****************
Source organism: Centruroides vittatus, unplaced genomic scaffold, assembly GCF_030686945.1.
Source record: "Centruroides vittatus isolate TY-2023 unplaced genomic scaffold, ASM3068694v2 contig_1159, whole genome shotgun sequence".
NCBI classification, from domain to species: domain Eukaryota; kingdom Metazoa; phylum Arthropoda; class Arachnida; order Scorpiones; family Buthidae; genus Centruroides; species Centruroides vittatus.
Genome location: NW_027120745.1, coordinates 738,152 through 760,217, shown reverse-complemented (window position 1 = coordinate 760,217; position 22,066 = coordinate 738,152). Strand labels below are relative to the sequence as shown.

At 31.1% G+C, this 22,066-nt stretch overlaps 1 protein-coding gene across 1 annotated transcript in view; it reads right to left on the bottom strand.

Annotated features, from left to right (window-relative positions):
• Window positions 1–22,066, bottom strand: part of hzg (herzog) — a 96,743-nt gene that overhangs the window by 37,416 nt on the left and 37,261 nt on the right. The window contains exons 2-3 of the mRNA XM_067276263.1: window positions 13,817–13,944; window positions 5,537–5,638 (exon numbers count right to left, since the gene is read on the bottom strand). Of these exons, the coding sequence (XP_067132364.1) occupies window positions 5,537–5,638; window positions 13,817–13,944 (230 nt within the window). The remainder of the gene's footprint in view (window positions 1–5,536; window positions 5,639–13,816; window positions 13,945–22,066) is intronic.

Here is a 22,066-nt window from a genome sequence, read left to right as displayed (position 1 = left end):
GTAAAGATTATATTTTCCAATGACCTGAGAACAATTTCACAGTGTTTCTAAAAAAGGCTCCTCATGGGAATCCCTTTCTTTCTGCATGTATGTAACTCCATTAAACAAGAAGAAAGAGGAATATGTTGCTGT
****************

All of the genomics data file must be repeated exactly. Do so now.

Source organism: Centruroides vittatus, unplaced genomic scaffold, assembly GCF_030686945.1.
Source record: "Centruroides vittatus isolate TY-2023 unplaced genomic scaffold, ASM3068694v2 contig_1159, whole genome shotgun sequence".
NCBI classification, from domain to species: domain Eukaryota; kingdom Metazoa; phylum Arthropoda; class Arachnida; order Scorpiones; family Buthidae; genus Centruroides; species Centruroides vittatus.
Genome location: NW_027120745.1, coordinates 738,152 through 760,217, shown reverse-complemented (window position 1 = coordinate 760,217; position 22,066 = coordinate 738,152). Strand labels below are relative to the sequence as shown.

At 31.1% G+C, this 22,066-nt stretch overlaps 1 protein-coding gene across 1 annotated transcript in view; it reads right to left on the bottom strand.

Annotated features, from left to right (window-relative positions):
• Window positions 1–22,066, bottom strand: part of hzg (herzog) — a 96,743-nt gene that overhangs the window by 37,416 nt on the left and 37,261 nt on the right. The window contains exons 2-3 of the mRNA XM_067276263.1: window positions 13,817–13,944; window positions 5,537–5,638 (exon numbers count right to left, since the gene is read on the bottom strand). Of these exons, the coding sequence (XP_067132364.1) occupies window positions 5,537–5,638; window positions 13,817–13,944 (230 nt within the window). The remainder of the gene's footprint in view (window positions 1–5,536; window positions 5,639–13,816; window positions 13,945–22,066) is intronic.

Here is a 22,066-nt window from a genome sequence, read left to right as displayed (position 1 = left end):
GTAAAGATTATATTTTCCAATGACCTGAGAACAATTTCACAGTGTTTCTAAAAAAGGCTCCTCATGGGAATCCCTTTCTTTCTGCATGTATGTAACTCCATTAAACAAGAAGAAAGAGGAATATGTTGCTGT